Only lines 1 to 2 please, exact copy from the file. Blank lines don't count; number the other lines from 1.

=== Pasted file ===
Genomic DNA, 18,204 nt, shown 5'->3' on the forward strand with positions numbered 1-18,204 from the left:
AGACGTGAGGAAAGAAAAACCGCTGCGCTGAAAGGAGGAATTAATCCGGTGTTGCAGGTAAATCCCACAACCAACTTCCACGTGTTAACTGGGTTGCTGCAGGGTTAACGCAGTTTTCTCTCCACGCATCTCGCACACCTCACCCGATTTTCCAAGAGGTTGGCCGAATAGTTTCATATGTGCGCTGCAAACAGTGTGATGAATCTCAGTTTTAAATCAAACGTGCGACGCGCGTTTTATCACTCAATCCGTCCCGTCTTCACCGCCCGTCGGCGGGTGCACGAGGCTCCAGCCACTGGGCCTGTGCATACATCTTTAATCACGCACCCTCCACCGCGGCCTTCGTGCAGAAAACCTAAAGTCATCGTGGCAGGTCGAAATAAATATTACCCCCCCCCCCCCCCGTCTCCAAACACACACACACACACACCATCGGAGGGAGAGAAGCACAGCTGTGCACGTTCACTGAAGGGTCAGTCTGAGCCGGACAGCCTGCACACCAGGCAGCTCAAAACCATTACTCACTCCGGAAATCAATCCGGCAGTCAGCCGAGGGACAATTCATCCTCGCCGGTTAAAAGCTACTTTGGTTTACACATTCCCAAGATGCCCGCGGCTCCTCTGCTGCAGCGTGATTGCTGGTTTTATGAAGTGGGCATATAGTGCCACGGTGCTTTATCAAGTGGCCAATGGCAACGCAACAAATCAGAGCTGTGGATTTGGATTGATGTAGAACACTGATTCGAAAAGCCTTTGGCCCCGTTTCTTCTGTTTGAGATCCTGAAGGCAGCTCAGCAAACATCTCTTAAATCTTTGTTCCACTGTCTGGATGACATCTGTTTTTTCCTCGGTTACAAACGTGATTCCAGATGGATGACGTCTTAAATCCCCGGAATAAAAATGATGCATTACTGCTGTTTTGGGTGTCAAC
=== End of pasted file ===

Genomic DNA, 18,204 nt, shown 5'->3' on the forward strand with positions numbered 1-18,204 from the left:
AGACGTGAGGAAAGAAAAACCGCTGCGCTGAAAGGAGGAATTAATCCGGTGTTGCAGGTAAATCCCACAACCAACTTCCACGTGTTAACTGGGTTGCTGCAGGGTTAACGCAGTTTTCTCTCCACGCATCTCGCACACCTCACCCGATTTTCCAAGAGGTTGGCCGAATAGTTTCATATGTGCGCTGCAAACAGTGTGATGAATCTCAGTTTTAAATCAAACGTGCGACGCGCGTTTTATCACTCAATCCGTCCCGTCTTCACCGCCCGTCGGCGGGTGCACGAGGCTCCAGCCACTGGGCCTGTGCATACATCTTTAATCACGCACCCTCCACCGCGGCCTTCGTGCAGAAAACCTAAAGTCATCGTGGCAGGTCGAAATAAATATTACCCCCCCCCCCCCCCGTCTCCAAACACACACACACACACACCATCGGAGGGAGAGAAGCACAGCTGTGCACGTTCACTGAAGGGTCAGTCTGAGCCGGACAGCCTGCACACCAGGCAGCTCAAAACCATTACTCACTCCGGAAATCAATCCGGCAGTCAGCCGAGGGACAATTCATCCTCGCCGGTTAAAAGCTACTTTGGTTTACACATTCCCAAGATGCCCGCGGCTCCTCTGCTGCAGCGTGATTGCTGGTTTTATGAAGTGGGCATATAGTGCCACGGTGCTTTATCAAGTGGCCAATGGCAACGCAACAAATCAGAGCTGTGGATTTGGATTGATGTAGAACACTGATTCGAAAAGCCTTTGGCCCCGTTTCTTCTGTTTGAGATCCTGAAGGCAGCTCAGCAAACATCTCTTAAATCTTTGTTCCACTGTCTGGATGACATCTGTTTTTTCCTCGGTTACAAACGTGATTCCAGATGGATGACGTCTTAAATCCCCGGAATAAAAATGATGCATTACTGCTGTTTTGGGTGTCAAC